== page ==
What is “PROFINET Shared Device”?


PROFINET offers many features which allow for custom-tailored architectures and automation applications.  An overview of these features can be found in our mandatory and optional features articles.  One of these features is “PROFINET Shared Device”, which gives multiple PROFINET IO controllers (PLCs / PACs) access to the same IO device.  You are probably thinking why would we want to do that? And, how could that help improve our companies projects?  In this article, we’ll explain why Shared Device may be useful in your next automation application.

The Concepts

First, let’s look at how sharing works in principle.  You probably use sharing in your daily activities, especially if you are doing file sharing on a server, or between colleagues.  The first person to open the file on the server is the owner, who then locks the file, and has access to read and write to the file (save).  The second person opening the file only gets an option to open it as ‘read only’ mode.  They cannot write since the first owned locked it.  However, the second user can still see the contents of the file and read what is there.

With PROFINET, we can take this functionality a step further.  Imagine we have a workbook with various spreadsheets.  All users can read each spreadsheet, however, only one user (in our case controller) has access to write to their assigned sheet in the workbook.  Now we can look closer at how this applies to PROFINET applications.

How does “PROFINET Shared Device” work?

“PROFINET Shared Device” offers the ability for a device to support connections to more than one controller at the same time.  This offers flexible architecture of the PROFINET network and advanced automation tasks to be performed.

When configuring a shared device you can set up input and output modules to be exclusive to separate IO controllers or inclusive. It’s probably a good idea for us to explain and take a look at the following diagram.  Let’s say we have two IO controllers. One is a standard controller and one is a safety controller (PROFIsafe).  We have an IO device with 4 modules, two input modules, and two output modules.  IO controller 1 can be set up to exclusively control the first input and output modules (Orange).  While IO controller 2 could be set up to control only the second input and output safety modules (Blue). So, as you can see, this is just like file sharing, but now we’re doing it with our device IO data!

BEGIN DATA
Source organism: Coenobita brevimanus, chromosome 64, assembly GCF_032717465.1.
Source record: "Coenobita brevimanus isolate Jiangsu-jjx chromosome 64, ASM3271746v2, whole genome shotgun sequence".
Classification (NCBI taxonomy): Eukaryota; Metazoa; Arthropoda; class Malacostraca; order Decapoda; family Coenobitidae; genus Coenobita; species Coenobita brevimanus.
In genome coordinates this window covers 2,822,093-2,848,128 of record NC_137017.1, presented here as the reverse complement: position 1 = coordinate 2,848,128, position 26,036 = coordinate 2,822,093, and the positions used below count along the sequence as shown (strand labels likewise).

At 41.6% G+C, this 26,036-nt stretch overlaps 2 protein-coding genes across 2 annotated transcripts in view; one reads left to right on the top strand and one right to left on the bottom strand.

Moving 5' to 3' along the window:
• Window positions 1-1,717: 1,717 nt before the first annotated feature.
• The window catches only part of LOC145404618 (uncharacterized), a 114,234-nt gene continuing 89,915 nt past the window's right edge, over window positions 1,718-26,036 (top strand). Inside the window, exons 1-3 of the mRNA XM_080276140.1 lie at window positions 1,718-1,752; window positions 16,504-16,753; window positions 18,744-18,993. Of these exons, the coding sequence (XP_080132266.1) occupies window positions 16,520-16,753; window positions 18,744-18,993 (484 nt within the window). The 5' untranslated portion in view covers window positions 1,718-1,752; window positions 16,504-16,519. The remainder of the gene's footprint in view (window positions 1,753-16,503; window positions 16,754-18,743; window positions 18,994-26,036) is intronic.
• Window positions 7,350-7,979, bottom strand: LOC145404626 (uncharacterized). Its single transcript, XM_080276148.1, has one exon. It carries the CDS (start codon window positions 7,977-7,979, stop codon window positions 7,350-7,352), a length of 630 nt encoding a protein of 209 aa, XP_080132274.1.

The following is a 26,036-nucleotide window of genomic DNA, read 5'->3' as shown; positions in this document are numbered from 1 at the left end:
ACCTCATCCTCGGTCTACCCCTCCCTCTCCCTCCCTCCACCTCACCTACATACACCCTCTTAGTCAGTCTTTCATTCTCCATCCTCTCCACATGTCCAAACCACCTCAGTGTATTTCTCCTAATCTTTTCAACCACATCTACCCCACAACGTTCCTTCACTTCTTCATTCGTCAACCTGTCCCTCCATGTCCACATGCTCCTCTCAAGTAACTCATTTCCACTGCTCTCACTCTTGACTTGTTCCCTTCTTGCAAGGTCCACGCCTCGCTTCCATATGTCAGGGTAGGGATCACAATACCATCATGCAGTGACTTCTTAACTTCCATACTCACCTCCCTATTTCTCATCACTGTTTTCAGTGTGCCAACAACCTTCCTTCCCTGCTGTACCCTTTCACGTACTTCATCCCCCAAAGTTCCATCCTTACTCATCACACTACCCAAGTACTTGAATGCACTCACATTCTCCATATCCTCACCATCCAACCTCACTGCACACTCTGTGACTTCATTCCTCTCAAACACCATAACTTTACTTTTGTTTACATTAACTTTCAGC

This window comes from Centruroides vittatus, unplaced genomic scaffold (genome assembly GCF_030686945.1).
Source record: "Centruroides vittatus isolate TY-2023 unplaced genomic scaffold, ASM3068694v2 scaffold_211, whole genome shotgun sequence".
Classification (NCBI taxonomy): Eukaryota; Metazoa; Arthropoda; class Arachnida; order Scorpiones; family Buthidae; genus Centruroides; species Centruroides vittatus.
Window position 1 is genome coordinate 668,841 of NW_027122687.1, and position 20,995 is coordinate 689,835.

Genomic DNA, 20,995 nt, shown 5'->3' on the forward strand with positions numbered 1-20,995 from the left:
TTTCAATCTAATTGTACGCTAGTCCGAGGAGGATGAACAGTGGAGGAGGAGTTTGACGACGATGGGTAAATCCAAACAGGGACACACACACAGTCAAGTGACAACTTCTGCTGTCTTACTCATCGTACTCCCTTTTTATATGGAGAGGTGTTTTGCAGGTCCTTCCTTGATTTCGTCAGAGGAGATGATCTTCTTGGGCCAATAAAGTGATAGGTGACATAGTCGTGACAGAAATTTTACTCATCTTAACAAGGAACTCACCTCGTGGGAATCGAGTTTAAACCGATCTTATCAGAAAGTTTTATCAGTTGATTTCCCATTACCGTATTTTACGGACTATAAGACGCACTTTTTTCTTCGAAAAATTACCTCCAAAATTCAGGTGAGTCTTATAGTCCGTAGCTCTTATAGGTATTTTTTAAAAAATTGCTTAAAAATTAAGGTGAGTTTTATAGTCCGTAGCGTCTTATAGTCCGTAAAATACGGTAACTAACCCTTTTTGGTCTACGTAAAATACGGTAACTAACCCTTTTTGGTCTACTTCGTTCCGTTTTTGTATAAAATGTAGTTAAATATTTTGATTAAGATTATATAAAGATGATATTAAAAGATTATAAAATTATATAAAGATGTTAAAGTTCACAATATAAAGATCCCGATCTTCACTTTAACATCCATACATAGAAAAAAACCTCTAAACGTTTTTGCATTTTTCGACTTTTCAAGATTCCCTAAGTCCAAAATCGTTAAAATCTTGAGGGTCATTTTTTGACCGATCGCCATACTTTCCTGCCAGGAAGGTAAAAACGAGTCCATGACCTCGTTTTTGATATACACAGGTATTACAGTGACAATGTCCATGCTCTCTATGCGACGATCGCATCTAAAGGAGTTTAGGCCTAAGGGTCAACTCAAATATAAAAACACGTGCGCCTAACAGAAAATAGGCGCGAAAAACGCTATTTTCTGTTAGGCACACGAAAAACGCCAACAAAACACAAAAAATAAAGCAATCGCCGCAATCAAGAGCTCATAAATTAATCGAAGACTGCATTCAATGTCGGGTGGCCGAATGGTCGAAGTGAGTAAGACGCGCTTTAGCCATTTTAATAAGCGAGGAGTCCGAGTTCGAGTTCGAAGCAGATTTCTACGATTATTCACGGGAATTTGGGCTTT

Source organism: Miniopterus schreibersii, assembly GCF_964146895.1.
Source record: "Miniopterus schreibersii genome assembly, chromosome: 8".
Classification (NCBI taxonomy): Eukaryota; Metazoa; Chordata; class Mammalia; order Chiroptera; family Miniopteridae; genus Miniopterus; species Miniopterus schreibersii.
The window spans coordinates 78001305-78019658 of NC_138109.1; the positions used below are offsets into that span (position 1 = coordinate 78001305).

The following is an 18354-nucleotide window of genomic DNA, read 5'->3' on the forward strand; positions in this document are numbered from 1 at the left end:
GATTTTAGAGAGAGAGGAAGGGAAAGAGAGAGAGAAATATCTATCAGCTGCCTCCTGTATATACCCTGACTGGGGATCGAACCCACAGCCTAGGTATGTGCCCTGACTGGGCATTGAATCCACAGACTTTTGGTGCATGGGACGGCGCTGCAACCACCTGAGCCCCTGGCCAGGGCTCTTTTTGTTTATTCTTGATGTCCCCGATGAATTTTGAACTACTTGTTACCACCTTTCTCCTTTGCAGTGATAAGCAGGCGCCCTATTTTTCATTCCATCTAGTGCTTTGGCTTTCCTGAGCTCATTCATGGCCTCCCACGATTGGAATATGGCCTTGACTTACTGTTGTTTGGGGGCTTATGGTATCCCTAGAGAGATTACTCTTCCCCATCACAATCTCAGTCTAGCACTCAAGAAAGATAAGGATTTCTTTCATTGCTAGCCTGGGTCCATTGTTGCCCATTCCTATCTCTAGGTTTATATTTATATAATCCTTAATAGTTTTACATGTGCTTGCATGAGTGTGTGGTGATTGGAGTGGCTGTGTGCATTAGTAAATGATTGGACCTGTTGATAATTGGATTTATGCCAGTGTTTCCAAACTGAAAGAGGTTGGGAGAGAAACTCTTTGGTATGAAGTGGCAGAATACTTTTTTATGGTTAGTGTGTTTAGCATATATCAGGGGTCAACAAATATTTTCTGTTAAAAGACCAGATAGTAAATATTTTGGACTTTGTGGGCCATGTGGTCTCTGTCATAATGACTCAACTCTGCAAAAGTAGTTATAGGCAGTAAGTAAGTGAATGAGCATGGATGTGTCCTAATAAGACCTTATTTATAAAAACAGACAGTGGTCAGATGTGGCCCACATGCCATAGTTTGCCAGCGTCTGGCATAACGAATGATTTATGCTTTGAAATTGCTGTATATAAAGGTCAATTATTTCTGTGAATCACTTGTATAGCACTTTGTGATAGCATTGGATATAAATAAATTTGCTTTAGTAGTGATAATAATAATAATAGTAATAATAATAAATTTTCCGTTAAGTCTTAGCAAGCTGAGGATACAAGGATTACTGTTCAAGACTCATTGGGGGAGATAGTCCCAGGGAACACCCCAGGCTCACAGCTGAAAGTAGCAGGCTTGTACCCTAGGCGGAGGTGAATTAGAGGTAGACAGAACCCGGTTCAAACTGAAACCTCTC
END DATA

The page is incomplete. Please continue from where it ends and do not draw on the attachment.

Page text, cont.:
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IO Controller 1 also sets up the PROFINET interface and network ports on the device (the first big orange slot).  In addition, IO Controller 1 handles any diagnostic/process alarms from its modules.  For example, module pulled or a fault like a wire break. While IO controller 2 will handle any alarms from its associated modules.

Shared Inputs

Next is another example, which allows more flexibility. Let’s imagine we own a  juice factory. And each controller needs to know the input value for the type of juice in production today.  In this case, we can set up shared inputs with two controllers (safety is also possible).  Now both IO controller 1 and IO controller 2 can see all the inputs from the device.   And each controller has exclusive access to their own output modules.   Since both controllers now have access to the recipe, they can act accordingly by sending down the proper output values.

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Note that a device which supports sharing must allow for at least two controller connections. But, can support greater than two depending on the device and vendor. We have seen some devices which support four or more connections.

Conclusion

In conclusion, we hope you see the benefit of “PROFINET Shared Device” and how it could help your applications. You can minimize hardware, cabling, cabinet space, allow flexible assignment of multiple IO controllers to the same device, custom tailor architectures, and mix failsafe and standard IO on the same device (for example on a robot controller).   It also allows exclusive input/outputs to separate controllers, or even shared inputs between multiple controllers.  If you are interested in this feature, your IO vendor may show you how it works with real hardware.